Review: Loving

Last Updated on August 2, 2021

LOVING was originally reviewed as part of our TIFF 2016 coverage.

PLOT: The true story of Richard (Joel Edgerton) and Mildred (Ruth Negga) Loving, who fought for over a decade to have their marriage deemed legal in opposition to Virginia’s law prohibiting interracial marriage.

REVIEW: It’s a pretty amazing achievement that director Jeff Nichols has released not one, but two excellent movies in 2016. His first one, MIDNIGHT SPECIAL, was probably the bigger of the two, but despite this LOVING, a distinctly indie affair, may wind-up being more commercial, with this civil rights era drama extremely topical in the light of #BlackLivesMatter and notably #OscarsSoWhite, with actress Ruth Negga (Preacher) a strong best actress contender.

loving ruth negga joel edgerton

More than anything, Nichols’s film is a love story, with the ugliness of the era more peripheral. There are no lynch mobs and KKK cross-burning scenes. The racism at hand here is more insidious, with Marton Csokas playing the most vile character, a southern sheriff who seems to honestly believe he’s doing Joel Edgerton’s Richard a favor by denying him his relationship with his beloved wife, telling him that he’s all “mixed-up” with the horribly patriarchal court order that the Lovings either divorce, leave the state for twenty-five years, or face a year in prison each.

Low-key as it is, it’s impossible not to be distinctly affected by the Lovings plight, with Edgerton and Negga extremely convincing as a young couple devoted to each other against all odds. Playing a blue-collar, working-man type, Edgerton disappears into his southern boy part, while the English Negga nails her southern accent (as she does on Preacher), playing arguably the stronger/more savvy of the two with her not afraid to cooperate with the media or the ACLU’s well-intentioned, if naive lawyers (personified by Nick Kroll). By contrast Edgerton’s Richard just wants to be allowed to live in his home state, near his wife’s supportive, large family.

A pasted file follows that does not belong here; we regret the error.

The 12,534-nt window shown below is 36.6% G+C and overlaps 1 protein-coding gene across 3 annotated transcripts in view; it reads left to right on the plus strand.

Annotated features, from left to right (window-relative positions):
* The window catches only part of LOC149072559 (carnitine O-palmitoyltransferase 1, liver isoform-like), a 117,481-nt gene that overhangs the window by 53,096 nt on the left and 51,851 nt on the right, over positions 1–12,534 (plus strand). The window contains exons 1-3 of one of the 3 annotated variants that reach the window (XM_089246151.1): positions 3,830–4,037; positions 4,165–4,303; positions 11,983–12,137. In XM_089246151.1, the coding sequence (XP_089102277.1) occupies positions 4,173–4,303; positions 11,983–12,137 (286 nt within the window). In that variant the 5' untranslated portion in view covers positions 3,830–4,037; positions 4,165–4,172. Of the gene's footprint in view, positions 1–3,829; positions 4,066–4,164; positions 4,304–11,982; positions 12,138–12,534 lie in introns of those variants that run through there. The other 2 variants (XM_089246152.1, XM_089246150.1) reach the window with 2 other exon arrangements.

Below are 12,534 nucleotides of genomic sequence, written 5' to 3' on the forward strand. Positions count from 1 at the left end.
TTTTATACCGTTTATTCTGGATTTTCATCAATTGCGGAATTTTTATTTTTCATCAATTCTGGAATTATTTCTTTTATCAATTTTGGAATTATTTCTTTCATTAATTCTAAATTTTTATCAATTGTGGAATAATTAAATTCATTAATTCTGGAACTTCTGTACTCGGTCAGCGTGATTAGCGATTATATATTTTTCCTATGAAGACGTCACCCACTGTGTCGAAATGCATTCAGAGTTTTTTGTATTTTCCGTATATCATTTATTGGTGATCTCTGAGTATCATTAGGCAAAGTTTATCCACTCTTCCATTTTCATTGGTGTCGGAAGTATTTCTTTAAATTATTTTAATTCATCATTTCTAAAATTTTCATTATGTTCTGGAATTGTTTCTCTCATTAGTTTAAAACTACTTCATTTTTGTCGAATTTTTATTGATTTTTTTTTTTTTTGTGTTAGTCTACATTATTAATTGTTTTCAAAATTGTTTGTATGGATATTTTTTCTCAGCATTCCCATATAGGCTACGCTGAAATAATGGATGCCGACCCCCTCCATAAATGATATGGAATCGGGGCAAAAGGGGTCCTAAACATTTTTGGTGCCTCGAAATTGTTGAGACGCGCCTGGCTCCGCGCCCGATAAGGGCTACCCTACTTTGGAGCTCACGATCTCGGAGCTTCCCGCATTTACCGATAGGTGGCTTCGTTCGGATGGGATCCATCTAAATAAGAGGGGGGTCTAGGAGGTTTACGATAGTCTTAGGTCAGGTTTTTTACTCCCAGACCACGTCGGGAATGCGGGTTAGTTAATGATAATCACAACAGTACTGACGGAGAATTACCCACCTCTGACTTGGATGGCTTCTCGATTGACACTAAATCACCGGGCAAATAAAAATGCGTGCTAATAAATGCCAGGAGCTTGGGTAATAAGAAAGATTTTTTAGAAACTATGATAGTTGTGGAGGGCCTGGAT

loving ruth negga joel edgerton

Technically sophisticated as always, Nichols has made a beautiful looking film, with another good score by regular collaborator David Wingo. Much of the MIDNIGHT SPECIAL cast shows up in smaller parts, including Michael Shannon in a cameo as a photographer with LIFE magazine who spends time on with the Lovings, while Bill Camp (recently of The Night Of) has some really good scenes as the Lovings first lawyer.

As usual, Nichols has managed to make an emotional engaging film without resorting to maudlin sentimentality. Instead of tearful declarations of love, he prefers to focus on the more day-to-day, tiny acts of love that define the couple, such as Richard laying his head in Mildred’s lap as they watch The Andy Griffith Show, or the way Mildred’s sister hugs Richard for risking arrest to bring his wife home to give birth. It’s very atypical for a period drama, feeling more like a docu-drama than a Hollywood romance, but it’s incredibly efficient and a very strong effort for Nichols, who’s truly proving himself to be one of the great American directors.




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About the Author

Chris Bumbray began his career with JoBlo as the resident film critic (and James Bond expert) way back in 2007, and he has stuck around ever since, being named editor-in-chief in 2021. A voting member of the CCA and a Rotten Tomatoes-approved critic, you can also catch Chris discussing pop culture regularly on CTV News Channel.